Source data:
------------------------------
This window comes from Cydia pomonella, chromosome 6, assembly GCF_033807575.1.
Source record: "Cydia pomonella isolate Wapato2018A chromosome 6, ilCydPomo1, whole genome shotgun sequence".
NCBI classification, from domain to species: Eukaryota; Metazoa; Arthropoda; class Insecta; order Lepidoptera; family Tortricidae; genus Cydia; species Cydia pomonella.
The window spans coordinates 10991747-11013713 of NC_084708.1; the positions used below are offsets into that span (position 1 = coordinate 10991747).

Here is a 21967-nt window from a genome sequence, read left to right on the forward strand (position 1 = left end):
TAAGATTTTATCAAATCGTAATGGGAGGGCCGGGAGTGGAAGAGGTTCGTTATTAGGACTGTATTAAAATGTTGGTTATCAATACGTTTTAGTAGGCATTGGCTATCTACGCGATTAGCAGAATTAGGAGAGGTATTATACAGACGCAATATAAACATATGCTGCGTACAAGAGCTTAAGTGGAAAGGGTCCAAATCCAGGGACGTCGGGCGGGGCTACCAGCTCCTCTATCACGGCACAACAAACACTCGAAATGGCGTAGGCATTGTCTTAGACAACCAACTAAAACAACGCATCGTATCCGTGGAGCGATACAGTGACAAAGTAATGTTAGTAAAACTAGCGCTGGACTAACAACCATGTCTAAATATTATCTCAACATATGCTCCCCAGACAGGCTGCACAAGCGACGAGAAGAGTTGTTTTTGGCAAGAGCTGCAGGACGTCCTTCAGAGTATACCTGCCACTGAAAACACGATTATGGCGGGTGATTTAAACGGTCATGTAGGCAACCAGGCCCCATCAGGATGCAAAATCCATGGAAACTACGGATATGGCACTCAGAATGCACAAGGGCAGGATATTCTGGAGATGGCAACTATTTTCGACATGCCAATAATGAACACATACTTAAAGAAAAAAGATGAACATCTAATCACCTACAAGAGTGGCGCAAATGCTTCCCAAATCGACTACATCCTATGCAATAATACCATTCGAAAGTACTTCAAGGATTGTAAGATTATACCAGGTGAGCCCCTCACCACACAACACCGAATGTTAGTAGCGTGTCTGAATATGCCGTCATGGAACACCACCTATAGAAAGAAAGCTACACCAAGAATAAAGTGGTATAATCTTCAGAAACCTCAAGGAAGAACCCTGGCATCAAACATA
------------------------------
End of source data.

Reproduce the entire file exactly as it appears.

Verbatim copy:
This window comes from Cydia pomonella, chromosome 6, assembly GCF_033807575.1.
Source record: "Cydia pomonella isolate Wapato2018A chromosome 6, ilCydPomo1, whole genome shotgun sequence".
NCBI classification, from domain to species: Eukaryota; Metazoa; Arthropoda; class Insecta; order Lepidoptera; family Tortricidae; genus Cydia; species Cydia pomonella.
The window spans coordinates 10991747-11013713 of NC_084708.1; the positions used below are offsets into that span (position 1 = coordinate 10991747).

Here is a 21967-nt window from a genome sequence, read left to right on the forward strand (position 1 = left end):
TAAGATTTTATCAAATCGTAATGGGAGGGCCGGGAGTGGAAGAGGTTCGTTATTAGGACTGTATTAAAATGTTGGTTATCAATACGTTTTAGTAGGCATTGGCTATCTACGCGATTAGCAGAATTAGGAGAGGTATTATACAGACGCAATATAAACATATGCTGCGTACAAGAGCTTAAGTGGAAAGGGTCCAAATCCAGGGACGTCGGGCGGGGCTACCAGCTCCTCTATCACGGCACAACAAACACTCGAAATGGCGTAGGCATTGTCTTAGACAACCAACTAAAACAACGCATCGTATCCGTGGAGCGATACAGTGACAAAGTAATGTTAGTAAAACTAGCGCTGGACTAACAACCATGTCTAAATATTATCTCAACATATGCTCCCCAGACAGGCTGCACAAGCGACGAGAAGAGTTGTTTTTGGCAAGAGCTGCAGGACGTCCTTCAGAGTATACCTGCCACTGAAAACACGATTATGGCGGGTGATTTAAACGGTCATGTAGGCAACCAGGCCCCATCAGGATGCAAAATCCATGGAAACTACGGATATGGCACTCAGAATGCACAAGGGCAGGATATTCTGGAGATGGCAACTATTTTCGACATGCCAATAATGAACACATACTTAAAGAAAAAAGATGAACATCTAATCACCTACAAGAGTGGCGCAAATGCTTCCCAAATCGACTACATCCTATGCAATAATACCATTCGAAAGTACTTCAAGGATTGTAAGATTATACCAGGTGAGCCCCTCACCACACAACACCGAATGTTAGTAGCGTGTCTGAATATGCCGTCATGGAACACCACCTATAGAAAGAAAGCTACACCAAGAATAAAGTGGTATAATCTTCAGAAACCTCAAGGAAGAACCCTGGCATCAAACATA